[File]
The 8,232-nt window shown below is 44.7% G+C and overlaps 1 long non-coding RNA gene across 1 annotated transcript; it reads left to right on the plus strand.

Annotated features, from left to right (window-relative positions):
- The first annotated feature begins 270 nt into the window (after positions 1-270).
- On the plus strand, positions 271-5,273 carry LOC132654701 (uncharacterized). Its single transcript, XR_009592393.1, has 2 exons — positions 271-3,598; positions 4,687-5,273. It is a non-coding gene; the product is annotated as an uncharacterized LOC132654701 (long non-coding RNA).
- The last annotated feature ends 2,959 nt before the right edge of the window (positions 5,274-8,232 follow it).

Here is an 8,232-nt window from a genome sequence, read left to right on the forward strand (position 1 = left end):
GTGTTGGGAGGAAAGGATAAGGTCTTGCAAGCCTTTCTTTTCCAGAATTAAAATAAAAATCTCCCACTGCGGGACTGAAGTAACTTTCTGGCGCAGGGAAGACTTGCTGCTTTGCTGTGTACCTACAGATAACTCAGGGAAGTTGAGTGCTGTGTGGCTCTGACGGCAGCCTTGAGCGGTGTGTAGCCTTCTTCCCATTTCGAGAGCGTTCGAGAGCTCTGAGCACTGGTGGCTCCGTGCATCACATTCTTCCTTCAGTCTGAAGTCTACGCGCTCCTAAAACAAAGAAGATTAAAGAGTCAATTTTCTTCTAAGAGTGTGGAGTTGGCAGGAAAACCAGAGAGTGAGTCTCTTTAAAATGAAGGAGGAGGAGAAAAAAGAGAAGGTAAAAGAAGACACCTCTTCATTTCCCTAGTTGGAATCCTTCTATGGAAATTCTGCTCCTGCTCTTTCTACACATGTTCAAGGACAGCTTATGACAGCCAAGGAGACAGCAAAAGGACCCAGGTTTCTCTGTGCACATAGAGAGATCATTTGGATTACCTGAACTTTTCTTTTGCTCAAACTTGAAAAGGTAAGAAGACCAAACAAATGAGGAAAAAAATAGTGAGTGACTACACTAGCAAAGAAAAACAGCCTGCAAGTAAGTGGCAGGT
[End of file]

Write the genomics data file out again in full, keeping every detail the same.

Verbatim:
The 8,232-nt window shown below is 44.7% G+C and overlaps 1 long non-coding RNA gene across 1 annotated transcript; it reads left to right on the plus strand.

Annotated features, from left to right (window-relative positions):
- The first annotated feature begins 270 nt into the window (after positions 1-270).
- On the plus strand, positions 271-5,273 carry LOC132654701 (uncharacterized). Its single transcript, XR_009592393.1, has 2 exons — positions 271-3,598; positions 4,687-5,273. It is a non-coding gene; the product is annotated as an uncharacterized LOC132654701 (long non-coding RNA).
- The last annotated feature ends 2,959 nt before the right edge of the window (positions 5,274-8,232 follow it).

Here is an 8,232-nt window from a genome sequence, read left to right on the forward strand (position 1 = left end):
GTGTTGGGAGGAAAGGATAAGGTCTTGCAAGCCTTTCTTTTCCAGAATTAAAATAAAAATCTCCCACTGCGGGACTGAAGTAACTTTCTGGCGCAGGGAAGACTTGCTGCTTTGCTGTGTACCTACAGATAACTCAGGGAAGTTGAGTGCTGTGTGGCTCTGACGGCAGCCTTGAGCGGTGTGTAGCCTTCTTCCCATTTCGAGAGCGTTCGAGAGCTCTGAGCACTGGTGGCTCCGTGCATCACATTCTTCCTTCAGTCTGAAGTCTACGCGCTCCTAAAACAAAGAAGATTAAAGAGTCAATTTTCTTCTAAGAGTGTGGAGTTGGCAGGAAAACCAGAGAGTGAGTCTCTTTAAAATGAAGGAGGAGGAGAAAAAAGAGAAGGTAAAAGAAGACACCTCTTCATTTCCCTAGTTGGAATCCTTCTATGGAAATTCTGCTCCTGCTCTTTCTACACATGTTCAAGGACAGCTTATGACAGCCAAGGAGACAGCAAAAGGACCCAGGTTTCTCTGTGCACATAGAGAGATCATTTGGATTACCTGAACTTTTCTTTTGCTCAAACTTGAAAAGGTAAGAAGACCAAACAAATGAGGAAAAAAATAGTGAGTGACTACACTAGCAAAGAAAAACAGCCTGCAAGTAAGTGGCAGGT